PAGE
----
Seed round legally explained
This article is a crosspost from SME Law.
During the past three years, the economic cycle of the region, coupled with the influx of western-educated college graduates returning to the Gulf, spurred a high level of attention to startups and technology, and a venture focus that was hardly seen before.
Young and capable entrepreneurs (commonly referred to as ‘founders’) and seasoned venture stage investors started coming together and looked to combine efforts to build business and generate value in the region.
Within this ecosystem, it is worth explaining the first real capital injection the ‘founder’ receives: the seed round.
Square one of investment
In simple words, the seed round is the first organized investment round received into a business from a third-party investor. Founders commonly raise seed round during or at the end of the proof of concept stage of the business. It is geared to obtain funding allowing the launch of the product as a service.
Before the seed round, the business would have been funded by the founders and some of the ‘three Fs’: friends, family, and fools. This third party investment is done by professional investors, thus the founders must expect it to be a turnkey in their business cycle.
Phases of the seed round
Founders seeking to raise a seed round start by applying for funding with various venture capitals and angels. Meetings will include a one or two pages’ teaser about the business and a well prepared pitch presentation. This process ends with an investor or a syndication of investors offering a term sheet to the founders setting out a proposed investment terms.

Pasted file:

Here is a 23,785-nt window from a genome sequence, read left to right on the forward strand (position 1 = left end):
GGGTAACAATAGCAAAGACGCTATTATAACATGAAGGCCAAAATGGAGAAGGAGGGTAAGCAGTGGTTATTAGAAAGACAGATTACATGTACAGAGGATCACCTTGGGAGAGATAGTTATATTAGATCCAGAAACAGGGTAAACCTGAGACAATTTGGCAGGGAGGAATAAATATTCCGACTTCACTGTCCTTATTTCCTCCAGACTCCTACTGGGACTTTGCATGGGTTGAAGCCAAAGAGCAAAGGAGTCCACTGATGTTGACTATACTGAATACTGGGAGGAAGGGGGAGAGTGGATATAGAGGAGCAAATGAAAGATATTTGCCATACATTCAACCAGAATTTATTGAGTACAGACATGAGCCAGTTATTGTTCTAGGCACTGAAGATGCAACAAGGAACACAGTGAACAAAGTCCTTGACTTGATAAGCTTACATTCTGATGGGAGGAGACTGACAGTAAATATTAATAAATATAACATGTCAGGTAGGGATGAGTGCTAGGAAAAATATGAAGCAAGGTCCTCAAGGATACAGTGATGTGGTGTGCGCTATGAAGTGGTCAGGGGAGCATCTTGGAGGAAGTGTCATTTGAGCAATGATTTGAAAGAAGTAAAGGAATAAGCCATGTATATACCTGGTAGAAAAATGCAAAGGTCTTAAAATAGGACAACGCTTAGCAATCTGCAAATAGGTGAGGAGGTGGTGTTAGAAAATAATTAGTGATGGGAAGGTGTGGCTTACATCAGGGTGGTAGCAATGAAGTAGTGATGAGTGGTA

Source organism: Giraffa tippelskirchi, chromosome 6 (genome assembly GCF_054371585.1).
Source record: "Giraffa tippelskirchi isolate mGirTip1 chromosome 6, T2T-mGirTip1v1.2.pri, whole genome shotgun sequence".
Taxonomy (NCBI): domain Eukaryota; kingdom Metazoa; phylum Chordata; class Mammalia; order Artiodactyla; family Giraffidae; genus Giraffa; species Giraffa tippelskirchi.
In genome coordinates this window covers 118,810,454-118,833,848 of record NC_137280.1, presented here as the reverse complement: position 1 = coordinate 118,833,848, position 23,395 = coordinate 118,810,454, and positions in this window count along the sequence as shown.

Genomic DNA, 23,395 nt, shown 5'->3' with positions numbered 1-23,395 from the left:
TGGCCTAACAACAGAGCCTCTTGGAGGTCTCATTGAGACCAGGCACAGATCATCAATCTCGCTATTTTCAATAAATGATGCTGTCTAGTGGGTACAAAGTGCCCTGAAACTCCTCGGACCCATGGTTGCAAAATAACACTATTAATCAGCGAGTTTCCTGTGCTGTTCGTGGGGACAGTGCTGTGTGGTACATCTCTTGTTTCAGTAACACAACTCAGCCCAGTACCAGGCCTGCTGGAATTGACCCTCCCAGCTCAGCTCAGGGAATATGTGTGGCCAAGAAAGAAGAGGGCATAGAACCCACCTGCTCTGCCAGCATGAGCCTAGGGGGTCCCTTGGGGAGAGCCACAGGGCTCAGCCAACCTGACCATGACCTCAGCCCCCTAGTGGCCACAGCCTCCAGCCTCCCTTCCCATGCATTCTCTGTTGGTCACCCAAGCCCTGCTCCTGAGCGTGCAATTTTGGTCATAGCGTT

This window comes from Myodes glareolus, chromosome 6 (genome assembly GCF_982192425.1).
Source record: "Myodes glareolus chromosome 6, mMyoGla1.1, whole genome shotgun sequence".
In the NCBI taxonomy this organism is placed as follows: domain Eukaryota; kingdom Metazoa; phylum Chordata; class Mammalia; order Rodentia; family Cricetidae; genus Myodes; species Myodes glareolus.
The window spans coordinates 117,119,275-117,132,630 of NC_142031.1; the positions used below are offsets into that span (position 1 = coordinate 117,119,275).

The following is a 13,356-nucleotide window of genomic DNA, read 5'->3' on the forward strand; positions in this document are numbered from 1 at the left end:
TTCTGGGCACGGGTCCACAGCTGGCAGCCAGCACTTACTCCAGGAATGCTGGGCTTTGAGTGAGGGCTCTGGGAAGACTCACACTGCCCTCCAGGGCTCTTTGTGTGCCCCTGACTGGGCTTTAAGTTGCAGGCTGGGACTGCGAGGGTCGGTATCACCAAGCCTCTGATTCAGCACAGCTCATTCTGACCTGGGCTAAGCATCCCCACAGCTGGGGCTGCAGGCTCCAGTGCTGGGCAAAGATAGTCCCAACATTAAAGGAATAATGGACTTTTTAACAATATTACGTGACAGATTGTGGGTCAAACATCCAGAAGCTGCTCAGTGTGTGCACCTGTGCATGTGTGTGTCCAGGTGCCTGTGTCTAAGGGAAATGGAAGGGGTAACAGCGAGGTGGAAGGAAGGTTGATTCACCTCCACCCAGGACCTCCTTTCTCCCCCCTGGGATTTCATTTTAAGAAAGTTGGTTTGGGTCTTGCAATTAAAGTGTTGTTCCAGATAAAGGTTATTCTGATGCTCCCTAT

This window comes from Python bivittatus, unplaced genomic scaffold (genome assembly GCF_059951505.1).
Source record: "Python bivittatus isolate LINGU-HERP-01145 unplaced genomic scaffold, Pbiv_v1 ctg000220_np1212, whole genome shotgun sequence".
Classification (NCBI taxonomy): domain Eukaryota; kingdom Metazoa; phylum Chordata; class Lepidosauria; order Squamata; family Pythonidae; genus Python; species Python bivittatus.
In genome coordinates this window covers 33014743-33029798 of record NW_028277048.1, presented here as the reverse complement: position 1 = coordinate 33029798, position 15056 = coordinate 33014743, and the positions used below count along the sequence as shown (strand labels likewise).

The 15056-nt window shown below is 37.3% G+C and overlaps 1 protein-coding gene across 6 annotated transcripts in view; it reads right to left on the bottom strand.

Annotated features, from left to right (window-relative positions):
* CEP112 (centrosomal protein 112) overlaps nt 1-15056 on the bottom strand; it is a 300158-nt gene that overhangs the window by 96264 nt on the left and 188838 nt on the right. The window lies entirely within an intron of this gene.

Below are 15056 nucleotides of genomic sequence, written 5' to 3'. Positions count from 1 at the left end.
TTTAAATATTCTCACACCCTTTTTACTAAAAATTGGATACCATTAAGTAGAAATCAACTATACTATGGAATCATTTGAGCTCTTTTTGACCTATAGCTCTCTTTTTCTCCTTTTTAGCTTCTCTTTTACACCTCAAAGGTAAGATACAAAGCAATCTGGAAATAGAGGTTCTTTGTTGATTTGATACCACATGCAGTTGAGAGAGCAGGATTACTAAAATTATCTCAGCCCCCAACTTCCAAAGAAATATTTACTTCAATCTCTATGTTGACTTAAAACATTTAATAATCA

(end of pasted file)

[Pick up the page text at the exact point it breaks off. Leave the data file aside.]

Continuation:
The Term Sheet
Once a founder receives a Term Sheet, it is highly advisable that he/she appoints a counsel to help with the rest of the transaction. But it is also common to see seed round without founders’ counsel if the investment amount is small. The term sheet commonly sets out the following terms:
1. Subscribed shares by the parties.
2. Pre-valuation of the company and its authorized capital.
3. Distribution of shares among the shareholders.
4. Amount of investment injected in the company and the milestone (if any) set to reach this agreed investment.
5. Agreed liquidation preference rights.
6. Management of the company.
7. Transfer restrictions.
8. Employees share option plan (if applicable).
9. Intellectual property (IP) rights.
10. Confidentiality and non-compete provisions.
11. Governing law and the competent jurisdiction.
The Definitive Agreements
Once a Term Sheet is signed, the founder and the investor are ethically committed to negotiate and reach closing on an investment into the business. With that commitment, the lawyers can proceed with the drafting of the Definitive Agreements. These involve the following:
1. Subscription agreement: where all the parties and the company undertake their representations and warranties, the allotment, and the issuance of subscribed shares.
2. Shareholders’ agreement: draws the relationship between the shareholders and the legal structure of the company. This agreement will include more details on most of the points agreed on in the Term Sheet.
3. IP assignment agreement: to ensure that the founder will assign and transfer to the company all the copyrights and IP related to the project, including but not limited to trademarks, domain names, et cetera.
4. Founders’ agreement: an agreement between the founder and the company to ensure his/her commitment and to avoid any malpractice by the founder. This agreement is usually requested by the investors in order to protect their investment.
Once the Definitive Agreements are negotiated and finalized, and closing takes place, (funds are wired) the process is perfected by the various issuance of shares, enactment of resolutions, appointments of directors, and putting in place the new management structure.
The seed round is a very critical step for a business as it marks its graduation from a project that the founders are passionate about to a business others believe in.
Feature image via Pixabay.